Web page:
Pago Pago4.944.667.786.2620.1112.8912.0615.3732.476.3617.769.26149.92
Pohnpei20.8517.457.8215.2712.3114.1320.8622.0320.9457.9218.8016.91245.29
Saipan4.636.458.598.477.013.482.312.972.250.938.729.1464.95
Yap8.1618.278.2012.5918.999.4011.2711.648.4412.293.807.41130.46
Pacific Island 1981-2010 Normal Median Precipitation (Inches)
Station Name Jun
2017
Jul
2017
Aug
2017
Sep
2017
Oct
2017
Nov
2017
Dec
2017
Jan
2018
Feb
2018
Mar
2018
Apr
2018
May
2018
Jun-
May
Chuuk11.6611.9812.8611.7111.5110.6111.2510.107.258.3212.4711.30136.77
Guam NAS6.1810.1414.7412.6611.447.385.114.013.032.072.533.4099.09
Kapingamarangi13.7814.158.139.938.199.279.849.159.2711.4313.6412.08145.85
Koror17.4818.5313.5011.7711.8411.3911.1610.188.567.447.3211.83152.90
Kosrae14.6414.9114.2214.2210.9413.8316.1116.6712.9316.0617.5117.75213.87
Kwajalein6.939.879.7410.7411.1811.286.663.162.642.355.266.7290.41
Lukonor11.6515.9314.0410.1511.329.0811.278.418.939.2611.3111.69151.36
Majuro11.0111.1711.6911.1712.7313.4411.397.746.886.589.4210.11125.25
Pago Pago5.335.555.386.539.2610.1412.8413.3412.0010.689.399.66125.57
Pohnpei14.8115.4314.2612.5515.2714.8316.0813.189.5513.1718.4119.96182.36
Saipan3.628.9113.1310.0910.625.613.852.532.591.892.632.3870.25
Yap12.0415.0814.8213.5012.188.838.516.395.194.565.637.85120.31

The following analysis of historical data for the USAPI stations in the Global Historical Climatology Network-Daily (GHCN-D) dataset, augmented with fill-in data from the 1981-2010 Normals, helps put the current data into historical perspective by computing ranks based on the period of record. The table below lists the precipitation ranks for May 2018, March-May 2018 (last 3 months), and June 2017-May 2018 (the last 12 months). Some stations have a long period of record and their dataset is fairly complete, while other stations have a shorter period of record and the dataset has some missing data.

Rank, Number of Years with data, and Period of Record for USAPI stations for May 2018, March-May 2018, and June 2017-May 2018.
Rank of 1 = driest.
Station May 2018
Rank
May
No. of Years
Mar- May 2018
Rank
Mar- May
No. of Years
Jun 2017- May 2018
Rank
Jun- May
No. of Years
Period of Record
Jaluit 27 35 18 35 5 33 1981-2018
Koror 28 67 11 67 35 66 1951-2018
Woleai 20 36 18 32 9 21 1968-2018
Yap 28 67 44 67 41 66 1951-2018
Majuro 62 64 63 64 64 64 1954-2018
Mili 21 34 30 34 MSG 31 1981-2018
Ulithi 6 36 17 35 19 33 1981-2018
Ailinglapalap 4 35 20 35 9 32 1981-2018
Kosrae 41 49 38 44 24 31 1954-2018
Lukonor 4 34 5 34 4 21 1981-2018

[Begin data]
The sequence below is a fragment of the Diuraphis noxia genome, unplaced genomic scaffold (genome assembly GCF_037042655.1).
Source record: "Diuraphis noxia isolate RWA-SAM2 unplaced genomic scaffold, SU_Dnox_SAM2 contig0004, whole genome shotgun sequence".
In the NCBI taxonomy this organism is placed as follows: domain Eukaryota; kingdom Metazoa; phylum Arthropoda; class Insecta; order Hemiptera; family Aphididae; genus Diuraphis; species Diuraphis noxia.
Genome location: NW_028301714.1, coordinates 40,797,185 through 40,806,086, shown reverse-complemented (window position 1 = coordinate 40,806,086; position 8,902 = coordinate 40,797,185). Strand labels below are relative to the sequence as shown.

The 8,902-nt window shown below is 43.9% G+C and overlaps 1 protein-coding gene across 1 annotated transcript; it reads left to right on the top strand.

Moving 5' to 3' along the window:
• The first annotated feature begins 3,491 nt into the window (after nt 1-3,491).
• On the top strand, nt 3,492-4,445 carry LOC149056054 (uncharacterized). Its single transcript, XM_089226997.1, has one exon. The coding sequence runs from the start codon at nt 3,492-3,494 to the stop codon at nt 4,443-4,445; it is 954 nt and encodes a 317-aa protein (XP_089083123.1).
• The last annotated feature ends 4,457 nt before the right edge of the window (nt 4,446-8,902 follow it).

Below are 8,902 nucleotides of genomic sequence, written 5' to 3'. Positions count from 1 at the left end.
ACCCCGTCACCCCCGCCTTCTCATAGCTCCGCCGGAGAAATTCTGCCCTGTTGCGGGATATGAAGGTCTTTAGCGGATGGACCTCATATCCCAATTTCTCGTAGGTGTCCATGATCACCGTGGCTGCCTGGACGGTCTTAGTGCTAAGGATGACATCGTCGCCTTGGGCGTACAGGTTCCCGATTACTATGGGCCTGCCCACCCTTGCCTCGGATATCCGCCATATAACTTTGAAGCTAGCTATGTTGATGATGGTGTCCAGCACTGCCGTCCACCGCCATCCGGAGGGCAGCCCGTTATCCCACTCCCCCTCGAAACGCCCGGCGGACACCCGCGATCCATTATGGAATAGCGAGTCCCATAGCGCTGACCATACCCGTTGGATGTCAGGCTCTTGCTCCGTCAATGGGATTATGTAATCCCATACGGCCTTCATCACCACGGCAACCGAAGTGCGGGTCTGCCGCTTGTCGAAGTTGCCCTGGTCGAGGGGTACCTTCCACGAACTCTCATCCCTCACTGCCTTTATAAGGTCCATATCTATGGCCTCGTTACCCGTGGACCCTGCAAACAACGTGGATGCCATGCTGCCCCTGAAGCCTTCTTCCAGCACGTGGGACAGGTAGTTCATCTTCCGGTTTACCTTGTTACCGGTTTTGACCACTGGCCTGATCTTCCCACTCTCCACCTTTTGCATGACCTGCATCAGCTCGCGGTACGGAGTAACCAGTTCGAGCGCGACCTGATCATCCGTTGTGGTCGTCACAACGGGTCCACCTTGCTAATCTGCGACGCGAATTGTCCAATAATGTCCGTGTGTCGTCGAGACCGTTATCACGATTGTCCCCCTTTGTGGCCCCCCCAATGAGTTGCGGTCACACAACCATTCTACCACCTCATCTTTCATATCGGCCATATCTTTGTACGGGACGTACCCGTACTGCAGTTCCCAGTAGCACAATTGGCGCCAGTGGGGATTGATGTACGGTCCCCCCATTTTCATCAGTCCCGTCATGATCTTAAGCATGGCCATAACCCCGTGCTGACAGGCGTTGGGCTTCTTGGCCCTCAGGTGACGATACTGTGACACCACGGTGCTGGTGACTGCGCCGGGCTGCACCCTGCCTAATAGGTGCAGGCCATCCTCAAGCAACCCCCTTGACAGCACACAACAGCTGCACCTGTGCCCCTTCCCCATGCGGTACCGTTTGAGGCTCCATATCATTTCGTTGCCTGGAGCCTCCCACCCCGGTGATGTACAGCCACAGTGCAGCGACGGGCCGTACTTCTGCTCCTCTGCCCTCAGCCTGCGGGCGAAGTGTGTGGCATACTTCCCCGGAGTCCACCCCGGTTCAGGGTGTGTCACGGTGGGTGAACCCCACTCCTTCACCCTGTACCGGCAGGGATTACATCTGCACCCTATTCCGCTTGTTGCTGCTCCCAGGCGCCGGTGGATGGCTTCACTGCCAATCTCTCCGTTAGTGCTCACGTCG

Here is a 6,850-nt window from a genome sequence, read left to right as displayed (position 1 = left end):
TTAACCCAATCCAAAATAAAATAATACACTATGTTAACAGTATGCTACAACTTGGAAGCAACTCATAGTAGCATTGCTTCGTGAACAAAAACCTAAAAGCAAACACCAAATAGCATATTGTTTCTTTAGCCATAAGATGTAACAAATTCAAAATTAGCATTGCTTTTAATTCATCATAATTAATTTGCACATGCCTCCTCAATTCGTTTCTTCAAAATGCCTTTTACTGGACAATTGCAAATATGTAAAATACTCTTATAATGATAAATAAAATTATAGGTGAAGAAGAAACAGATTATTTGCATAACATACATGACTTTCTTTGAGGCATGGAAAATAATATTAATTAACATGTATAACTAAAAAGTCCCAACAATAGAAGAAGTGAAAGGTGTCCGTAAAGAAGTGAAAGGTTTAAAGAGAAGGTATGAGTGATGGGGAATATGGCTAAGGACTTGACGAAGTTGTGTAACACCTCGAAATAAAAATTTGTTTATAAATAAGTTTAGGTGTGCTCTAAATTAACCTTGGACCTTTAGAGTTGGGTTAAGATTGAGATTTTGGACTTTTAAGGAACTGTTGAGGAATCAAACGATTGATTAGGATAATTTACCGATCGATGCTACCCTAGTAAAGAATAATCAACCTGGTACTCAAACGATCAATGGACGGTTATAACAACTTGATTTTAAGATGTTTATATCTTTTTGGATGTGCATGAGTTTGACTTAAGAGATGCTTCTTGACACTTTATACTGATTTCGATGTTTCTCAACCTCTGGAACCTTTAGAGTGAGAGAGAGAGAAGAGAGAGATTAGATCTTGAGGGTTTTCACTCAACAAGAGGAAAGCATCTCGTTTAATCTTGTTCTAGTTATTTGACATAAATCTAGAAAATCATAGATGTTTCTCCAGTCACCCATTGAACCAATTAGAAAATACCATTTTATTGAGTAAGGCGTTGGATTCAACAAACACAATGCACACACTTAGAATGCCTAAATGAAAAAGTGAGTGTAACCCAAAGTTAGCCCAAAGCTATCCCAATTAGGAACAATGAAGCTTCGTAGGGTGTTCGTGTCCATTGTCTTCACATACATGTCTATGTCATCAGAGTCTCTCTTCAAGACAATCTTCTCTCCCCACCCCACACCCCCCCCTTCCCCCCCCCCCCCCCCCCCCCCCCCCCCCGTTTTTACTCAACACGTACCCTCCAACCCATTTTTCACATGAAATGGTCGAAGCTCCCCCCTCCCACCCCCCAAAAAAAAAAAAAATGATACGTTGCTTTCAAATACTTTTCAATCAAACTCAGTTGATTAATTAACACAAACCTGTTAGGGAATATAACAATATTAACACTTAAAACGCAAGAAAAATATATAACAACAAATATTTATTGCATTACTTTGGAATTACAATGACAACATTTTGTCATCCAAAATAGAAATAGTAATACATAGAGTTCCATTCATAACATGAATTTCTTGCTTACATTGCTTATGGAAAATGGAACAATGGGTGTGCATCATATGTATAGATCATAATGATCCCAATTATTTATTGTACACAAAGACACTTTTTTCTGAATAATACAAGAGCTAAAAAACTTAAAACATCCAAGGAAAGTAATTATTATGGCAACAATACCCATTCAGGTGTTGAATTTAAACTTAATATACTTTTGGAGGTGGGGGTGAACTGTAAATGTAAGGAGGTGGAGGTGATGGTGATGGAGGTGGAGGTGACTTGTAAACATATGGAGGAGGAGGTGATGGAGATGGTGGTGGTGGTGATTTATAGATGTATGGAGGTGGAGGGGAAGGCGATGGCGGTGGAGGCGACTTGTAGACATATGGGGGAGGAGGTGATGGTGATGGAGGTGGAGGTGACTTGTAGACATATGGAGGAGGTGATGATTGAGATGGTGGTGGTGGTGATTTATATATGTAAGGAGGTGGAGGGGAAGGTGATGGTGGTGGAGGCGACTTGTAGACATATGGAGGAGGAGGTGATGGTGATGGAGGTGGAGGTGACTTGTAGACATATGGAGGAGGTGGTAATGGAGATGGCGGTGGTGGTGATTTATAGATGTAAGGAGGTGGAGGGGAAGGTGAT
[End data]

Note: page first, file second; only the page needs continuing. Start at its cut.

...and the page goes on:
Saipan 37 38 37 37 9 29 1981-2018
Pohnpei 25 67 67 67 66 66 1951-2018
Kwajalein 65 67 65 66 66 66 1952-2018
Kapingamarangi 10 24 20 24 14 14 1962-2018
Chuuk 41 67 18 67 26 66 1951-2018
Guam 53 62 52 62 19 61 1957-2018
Nukuoro 2 35 4 35 24 32 1981-2018
Pago Pago 25 53 28 52 47 52 1966-2018
Wotje MSG 34 MSG 34 MSG 31 1981-2018
Utirik 18 19 10 11 2 3 1985-2018

Precipitation amount for current month for U.S. Affiliated Pacific Island stations

Percent of normal precipitation for current month for U.S. Affiliated Pacific Island stations

Percent of normal precipitation for last 3 months for U.S. Affiliated Pacific Island stations

Percent of normal precipitation for the year to date for U.S. Affiliated Pacific Island stations

Percent of normal precipitation for last 12 months for U.S. Affiliated Pacific Island stations

SPI values for seven time periods for Pacific Islands, computed by the Honolulu NWS office.
SPI values for seven time periods for Pacific Islands

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State/Regional/National Moisture Status
A detailed review of drought and moisture conditions is available for all contiguous U.S. states, the nine standard regions, and the nation (contiguous U.S.):

States
alabama arizona arkansas california colorado connecticut
delaware florida georgia idaho illinois indiana
iowa kansas kentucky louisiana maine maryland
massachusetts michigan minnesota mississippi missouri montana
nebraska nevada new hampshire new jersey new mexico new york
north carolina north dakota ohio oklahoma oregon pennsylvania
rhode island south carolina south dakota tennessee texas utah
vermont virginia washington west virginia wisconsin wyoming

Regional
northeast u. s. east north central u. s. central u. s.
southeast u. s. west north central u. s. south u. s.
southwest u. s. northwest u. s. west u. s.

National
Contiguous United States

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Contacts & Questions
For additional, or more localized, drought information, please visit:

Citing This Report

NOAA National Centers for Environmental Information, State of the Climate: Drought for May 2018, published online June 2018, retrieved on July 16, 2019 from https://www.ncdc.noaa.gov/sotc/drought/201805.

Metadata